Throughout the 1990s, individual multinational companies suffered from a spate of ever more sophisticated boycotts. Shell was shaken severely by the protests in 1995 over its proposed sinking of a North Sea drilling rig, Brent Spar, in the open sea and overhauled its approach to the environment thereafter. Nestle suffered from the drip of bad publicity over the marketing of its powdered breast-milk substitute in the less developed world. But as Meghnad Desai, director of the London School of Economics' Center for the Study of Global Governance, says, while these individual boycotts were painful for the companies concerned, the serious economic damage is done when boycotts are picked up by governments that then impose more general trade sanctions.
Sanctions against South Africa in the 1980s, for example, were the culmination of individual consumer boycotts that started in the same way as the anti-American boycotts today, and there is little doubt that they both damaged the South African economy and helped spur the fall of apartheid. The danger is that what is happening in Europe could be the precursor for eventual similar action against the United States.
It is a fear shared by C. Fred Bergsten, director of Washington's Institute for International Economics. Bergsten said last week that the impact on individual American companies is so far small. He is far more worried that European boycotters are stigmatizing American companies and trade has begun to be politicized.
The World Trade Organization has ruled in favor of the EU, he observed, awarding it the right to impose tariffs on $4 billion of U.S. goods to compensate for America's unfair business practices. (The WTO ruled that a foreign sales tax break enjoyed by U.S. companies is an illegal export subsidy.) If European public opinion were to become radicalized by trade boycotts, it might become politically impossible for the EU Commission not to exercise part, if not all, of that right. The United States would reciprocate, and down that road -- both Bergsten and Desai say -- lies the example of the tit-for-tat protectionism of the 1930s.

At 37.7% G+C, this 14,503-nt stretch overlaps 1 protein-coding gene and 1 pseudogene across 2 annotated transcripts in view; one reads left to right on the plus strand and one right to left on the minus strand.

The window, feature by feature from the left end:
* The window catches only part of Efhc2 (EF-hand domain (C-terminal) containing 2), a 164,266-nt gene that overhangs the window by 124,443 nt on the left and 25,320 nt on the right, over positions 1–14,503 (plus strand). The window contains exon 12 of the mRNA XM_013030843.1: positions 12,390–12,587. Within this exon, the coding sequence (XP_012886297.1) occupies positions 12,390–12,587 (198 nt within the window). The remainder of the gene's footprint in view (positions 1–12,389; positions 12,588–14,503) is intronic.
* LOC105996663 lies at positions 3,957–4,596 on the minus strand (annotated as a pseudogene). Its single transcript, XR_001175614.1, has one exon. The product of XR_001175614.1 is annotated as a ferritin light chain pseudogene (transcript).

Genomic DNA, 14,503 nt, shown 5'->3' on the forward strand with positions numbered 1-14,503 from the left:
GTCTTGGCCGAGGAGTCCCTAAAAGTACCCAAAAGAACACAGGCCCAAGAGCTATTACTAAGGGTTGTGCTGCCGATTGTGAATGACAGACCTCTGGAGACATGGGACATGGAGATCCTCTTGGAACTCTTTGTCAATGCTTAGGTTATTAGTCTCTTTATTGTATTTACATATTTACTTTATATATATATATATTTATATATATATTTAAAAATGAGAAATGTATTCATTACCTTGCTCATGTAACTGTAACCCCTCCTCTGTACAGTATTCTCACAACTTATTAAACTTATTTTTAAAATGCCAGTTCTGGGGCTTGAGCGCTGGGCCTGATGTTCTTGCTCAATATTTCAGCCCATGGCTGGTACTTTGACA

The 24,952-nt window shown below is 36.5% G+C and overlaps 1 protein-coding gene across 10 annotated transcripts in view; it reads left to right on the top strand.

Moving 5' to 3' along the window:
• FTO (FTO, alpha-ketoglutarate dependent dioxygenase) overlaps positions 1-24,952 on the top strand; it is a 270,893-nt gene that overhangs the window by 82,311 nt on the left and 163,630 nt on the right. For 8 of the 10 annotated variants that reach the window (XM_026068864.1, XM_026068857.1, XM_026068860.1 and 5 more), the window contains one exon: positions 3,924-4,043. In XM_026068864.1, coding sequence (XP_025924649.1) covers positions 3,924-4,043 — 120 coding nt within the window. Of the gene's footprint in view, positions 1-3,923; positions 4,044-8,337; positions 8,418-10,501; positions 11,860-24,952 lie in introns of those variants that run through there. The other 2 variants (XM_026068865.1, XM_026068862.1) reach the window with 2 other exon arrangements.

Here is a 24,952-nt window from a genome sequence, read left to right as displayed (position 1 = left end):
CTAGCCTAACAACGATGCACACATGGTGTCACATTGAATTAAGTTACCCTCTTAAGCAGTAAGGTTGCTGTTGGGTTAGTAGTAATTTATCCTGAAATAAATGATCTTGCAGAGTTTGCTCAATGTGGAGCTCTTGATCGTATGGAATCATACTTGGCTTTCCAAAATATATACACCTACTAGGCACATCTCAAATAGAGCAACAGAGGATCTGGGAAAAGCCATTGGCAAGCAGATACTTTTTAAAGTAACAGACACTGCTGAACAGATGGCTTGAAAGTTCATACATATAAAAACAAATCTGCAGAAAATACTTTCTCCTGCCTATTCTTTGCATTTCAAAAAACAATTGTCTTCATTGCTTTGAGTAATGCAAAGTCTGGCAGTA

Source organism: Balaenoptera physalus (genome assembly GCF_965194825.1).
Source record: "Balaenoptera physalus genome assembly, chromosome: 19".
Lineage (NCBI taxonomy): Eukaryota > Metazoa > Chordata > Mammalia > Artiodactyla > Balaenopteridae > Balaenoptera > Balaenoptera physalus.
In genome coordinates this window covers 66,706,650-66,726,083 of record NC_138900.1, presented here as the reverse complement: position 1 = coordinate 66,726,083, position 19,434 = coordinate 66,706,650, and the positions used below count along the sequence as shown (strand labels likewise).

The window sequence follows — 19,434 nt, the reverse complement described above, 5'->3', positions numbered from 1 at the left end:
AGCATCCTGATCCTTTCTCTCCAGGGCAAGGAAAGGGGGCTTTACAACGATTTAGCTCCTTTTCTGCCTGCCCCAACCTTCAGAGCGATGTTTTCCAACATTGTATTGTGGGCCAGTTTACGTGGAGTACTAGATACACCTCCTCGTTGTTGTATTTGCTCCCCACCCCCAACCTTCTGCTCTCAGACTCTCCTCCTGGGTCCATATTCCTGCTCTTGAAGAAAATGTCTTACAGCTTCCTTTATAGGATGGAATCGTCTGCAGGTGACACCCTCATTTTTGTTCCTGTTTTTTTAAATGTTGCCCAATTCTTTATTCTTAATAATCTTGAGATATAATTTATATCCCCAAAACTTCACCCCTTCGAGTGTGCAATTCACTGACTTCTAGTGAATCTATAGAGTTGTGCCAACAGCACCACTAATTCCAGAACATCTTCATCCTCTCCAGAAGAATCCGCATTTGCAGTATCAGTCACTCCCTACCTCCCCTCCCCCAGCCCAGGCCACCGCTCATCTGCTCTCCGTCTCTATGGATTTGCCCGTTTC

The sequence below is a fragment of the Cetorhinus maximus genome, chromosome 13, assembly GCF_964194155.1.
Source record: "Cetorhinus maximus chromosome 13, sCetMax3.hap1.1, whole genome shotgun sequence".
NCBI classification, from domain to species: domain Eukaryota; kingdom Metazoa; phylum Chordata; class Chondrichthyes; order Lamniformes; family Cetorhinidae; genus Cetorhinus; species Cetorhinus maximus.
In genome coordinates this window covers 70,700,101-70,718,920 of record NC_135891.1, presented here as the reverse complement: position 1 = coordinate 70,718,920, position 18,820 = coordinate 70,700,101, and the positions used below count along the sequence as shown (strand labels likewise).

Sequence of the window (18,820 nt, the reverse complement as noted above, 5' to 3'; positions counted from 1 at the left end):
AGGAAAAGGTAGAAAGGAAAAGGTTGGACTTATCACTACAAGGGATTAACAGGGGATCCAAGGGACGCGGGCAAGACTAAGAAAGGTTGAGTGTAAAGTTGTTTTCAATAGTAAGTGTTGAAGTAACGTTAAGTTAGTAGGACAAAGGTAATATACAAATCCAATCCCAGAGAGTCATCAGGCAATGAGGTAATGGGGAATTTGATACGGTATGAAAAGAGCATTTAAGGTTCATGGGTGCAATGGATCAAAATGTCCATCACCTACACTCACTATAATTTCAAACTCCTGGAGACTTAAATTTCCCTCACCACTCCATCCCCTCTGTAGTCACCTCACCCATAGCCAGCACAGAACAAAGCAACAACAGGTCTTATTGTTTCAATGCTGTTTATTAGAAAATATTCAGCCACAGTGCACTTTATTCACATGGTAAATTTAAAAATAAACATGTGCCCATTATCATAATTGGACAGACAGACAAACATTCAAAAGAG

The Bush administration is relying on the Europeans to keep their heads and not do something so self-defeating -- even as it taunts them for being "Old Europe" and House Republicans vote to exclude French and German companies from Iraqi reconstruction. The threats against Syria, if they do not mean immediate war, presumably imply either the threat or introduction of trade sanctions -- and more politicization of trade.
If the boycotts show anything, it is that the United States cannot expect the rest of the world mutely to support its war in Iraq or similar adventures; even if most other Western governments do nothing, their citizens will organize boycotts, with all the potential attendant consequences.
It is a sign of the U.S. government's blinkered vision that it is so cavalier about these risks; America's great companies have done well from globalization and in the process helped Wall Street to dizzy heights. Even the mighty United States is part of an interdependent network of trade relationships. It needs other countries' willing consent and compliance in its actions, even if their citizens have no say in American elections. If it ignores the views of those countries and their citizens -- as expressed by the boycotts, whatever their eventual effect -- because it feels it is too strong to care, then it and the rest of the world will pay a heavy price. The boycotts are an important wake-up call.